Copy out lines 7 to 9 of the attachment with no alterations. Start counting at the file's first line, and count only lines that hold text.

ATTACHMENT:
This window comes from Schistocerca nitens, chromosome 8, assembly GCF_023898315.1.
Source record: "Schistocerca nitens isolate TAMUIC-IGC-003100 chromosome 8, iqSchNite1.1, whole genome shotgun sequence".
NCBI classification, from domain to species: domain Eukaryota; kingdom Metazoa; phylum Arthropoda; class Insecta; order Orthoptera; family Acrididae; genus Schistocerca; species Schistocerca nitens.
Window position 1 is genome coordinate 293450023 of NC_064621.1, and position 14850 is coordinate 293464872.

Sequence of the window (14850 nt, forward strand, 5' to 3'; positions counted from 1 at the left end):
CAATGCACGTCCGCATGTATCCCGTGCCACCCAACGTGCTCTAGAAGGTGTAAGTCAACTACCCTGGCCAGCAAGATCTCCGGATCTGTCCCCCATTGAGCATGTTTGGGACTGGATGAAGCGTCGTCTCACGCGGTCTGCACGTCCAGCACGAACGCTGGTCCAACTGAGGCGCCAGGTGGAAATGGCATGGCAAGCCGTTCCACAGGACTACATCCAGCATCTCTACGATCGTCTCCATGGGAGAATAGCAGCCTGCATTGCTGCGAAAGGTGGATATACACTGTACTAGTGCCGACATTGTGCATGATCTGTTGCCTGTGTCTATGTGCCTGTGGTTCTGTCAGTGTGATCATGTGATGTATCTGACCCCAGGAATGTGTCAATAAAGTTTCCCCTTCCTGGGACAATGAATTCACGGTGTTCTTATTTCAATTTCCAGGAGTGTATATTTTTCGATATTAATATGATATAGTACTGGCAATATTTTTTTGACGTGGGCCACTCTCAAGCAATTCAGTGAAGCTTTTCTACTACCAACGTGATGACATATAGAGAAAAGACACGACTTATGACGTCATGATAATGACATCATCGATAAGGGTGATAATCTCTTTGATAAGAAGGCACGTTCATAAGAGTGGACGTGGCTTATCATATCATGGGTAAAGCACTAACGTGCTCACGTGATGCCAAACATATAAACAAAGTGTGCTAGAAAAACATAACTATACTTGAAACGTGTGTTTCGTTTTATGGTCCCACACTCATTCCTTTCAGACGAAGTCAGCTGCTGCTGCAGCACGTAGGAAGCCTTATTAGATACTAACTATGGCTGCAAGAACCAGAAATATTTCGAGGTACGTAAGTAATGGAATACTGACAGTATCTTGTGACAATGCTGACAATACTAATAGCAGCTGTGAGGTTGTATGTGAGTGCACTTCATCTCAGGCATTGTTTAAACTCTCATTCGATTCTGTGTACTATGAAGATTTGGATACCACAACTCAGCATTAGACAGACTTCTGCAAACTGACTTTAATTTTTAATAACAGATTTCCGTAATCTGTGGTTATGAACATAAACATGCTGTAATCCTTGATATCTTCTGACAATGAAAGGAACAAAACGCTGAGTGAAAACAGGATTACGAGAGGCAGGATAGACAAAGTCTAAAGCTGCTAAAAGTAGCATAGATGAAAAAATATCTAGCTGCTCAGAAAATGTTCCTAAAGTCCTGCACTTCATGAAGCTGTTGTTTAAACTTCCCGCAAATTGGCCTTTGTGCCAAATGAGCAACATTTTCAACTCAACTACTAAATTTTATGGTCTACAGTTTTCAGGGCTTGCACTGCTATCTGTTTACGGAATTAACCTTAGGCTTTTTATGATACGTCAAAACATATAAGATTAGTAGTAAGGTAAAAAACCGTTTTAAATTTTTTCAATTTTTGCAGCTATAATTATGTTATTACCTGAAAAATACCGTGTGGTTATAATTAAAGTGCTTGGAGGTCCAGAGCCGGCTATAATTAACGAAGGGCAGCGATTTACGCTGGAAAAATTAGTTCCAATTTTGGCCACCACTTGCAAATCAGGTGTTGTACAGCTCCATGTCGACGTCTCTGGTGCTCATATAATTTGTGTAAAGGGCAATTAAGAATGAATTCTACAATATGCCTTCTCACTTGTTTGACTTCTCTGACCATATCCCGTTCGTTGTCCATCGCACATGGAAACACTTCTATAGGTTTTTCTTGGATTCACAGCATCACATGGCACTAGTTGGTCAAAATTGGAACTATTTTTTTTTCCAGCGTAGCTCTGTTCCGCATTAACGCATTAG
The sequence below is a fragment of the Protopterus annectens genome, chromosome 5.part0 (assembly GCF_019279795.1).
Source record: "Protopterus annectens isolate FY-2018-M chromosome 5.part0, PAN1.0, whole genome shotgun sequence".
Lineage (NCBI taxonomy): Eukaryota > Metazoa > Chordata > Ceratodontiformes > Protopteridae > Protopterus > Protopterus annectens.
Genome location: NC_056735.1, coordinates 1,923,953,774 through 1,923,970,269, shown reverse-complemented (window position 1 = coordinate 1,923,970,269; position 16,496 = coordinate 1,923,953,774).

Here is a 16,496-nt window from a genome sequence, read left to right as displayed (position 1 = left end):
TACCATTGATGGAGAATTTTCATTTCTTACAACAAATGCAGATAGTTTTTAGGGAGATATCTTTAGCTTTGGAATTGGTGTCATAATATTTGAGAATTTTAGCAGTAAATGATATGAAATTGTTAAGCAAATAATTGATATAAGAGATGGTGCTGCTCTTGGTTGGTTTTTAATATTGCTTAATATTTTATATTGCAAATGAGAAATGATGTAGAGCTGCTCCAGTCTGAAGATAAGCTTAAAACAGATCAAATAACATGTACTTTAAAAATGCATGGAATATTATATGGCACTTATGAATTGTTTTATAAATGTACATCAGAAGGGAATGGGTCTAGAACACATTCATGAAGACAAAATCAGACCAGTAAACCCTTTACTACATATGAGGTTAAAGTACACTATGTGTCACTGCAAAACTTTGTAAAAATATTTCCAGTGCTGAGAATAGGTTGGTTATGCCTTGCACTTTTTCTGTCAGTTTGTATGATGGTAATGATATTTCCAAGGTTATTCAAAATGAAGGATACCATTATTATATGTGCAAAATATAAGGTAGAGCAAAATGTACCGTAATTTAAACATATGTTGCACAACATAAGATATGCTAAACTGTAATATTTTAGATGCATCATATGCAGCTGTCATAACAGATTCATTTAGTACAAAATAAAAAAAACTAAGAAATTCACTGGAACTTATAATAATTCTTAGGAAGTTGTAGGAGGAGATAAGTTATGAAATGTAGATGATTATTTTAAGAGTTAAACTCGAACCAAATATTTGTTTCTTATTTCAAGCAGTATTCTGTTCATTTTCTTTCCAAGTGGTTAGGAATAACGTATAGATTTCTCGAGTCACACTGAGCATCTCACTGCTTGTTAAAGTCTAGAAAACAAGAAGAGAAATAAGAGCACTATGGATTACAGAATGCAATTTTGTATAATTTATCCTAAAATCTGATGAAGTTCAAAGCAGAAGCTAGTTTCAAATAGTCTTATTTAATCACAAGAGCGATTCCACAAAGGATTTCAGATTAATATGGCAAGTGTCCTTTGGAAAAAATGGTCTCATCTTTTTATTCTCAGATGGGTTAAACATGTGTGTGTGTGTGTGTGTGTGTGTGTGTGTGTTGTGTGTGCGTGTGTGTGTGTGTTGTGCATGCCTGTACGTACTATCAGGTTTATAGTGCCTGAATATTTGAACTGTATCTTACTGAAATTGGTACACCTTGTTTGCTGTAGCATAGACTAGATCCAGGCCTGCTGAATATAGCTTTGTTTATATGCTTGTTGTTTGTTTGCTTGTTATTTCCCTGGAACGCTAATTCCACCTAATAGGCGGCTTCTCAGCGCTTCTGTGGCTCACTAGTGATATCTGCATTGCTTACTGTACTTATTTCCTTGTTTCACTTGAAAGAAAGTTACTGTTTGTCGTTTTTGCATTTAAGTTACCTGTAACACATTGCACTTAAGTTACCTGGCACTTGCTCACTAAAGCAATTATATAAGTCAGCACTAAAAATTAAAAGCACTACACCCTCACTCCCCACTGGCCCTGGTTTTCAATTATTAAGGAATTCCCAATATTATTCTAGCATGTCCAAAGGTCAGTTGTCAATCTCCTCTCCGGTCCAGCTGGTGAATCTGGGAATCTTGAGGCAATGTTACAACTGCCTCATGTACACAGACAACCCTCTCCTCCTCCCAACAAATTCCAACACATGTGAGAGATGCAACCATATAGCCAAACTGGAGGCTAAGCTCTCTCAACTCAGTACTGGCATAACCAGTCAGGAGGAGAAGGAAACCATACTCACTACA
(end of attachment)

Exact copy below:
The sequence below is a fragment of the Protopterus annectens genome, chromosome 5.part0 (assembly GCF_019279795.1).
Source record: "Protopterus annectens isolate FY-2018-M chromosome 5.part0, PAN1.0, whole genome shotgun sequence".
Lineage (NCBI taxonomy): Eukaryota > Metazoa > Chordata > Ceratodontiformes > Protopteridae > Protopterus > Protopterus annectens.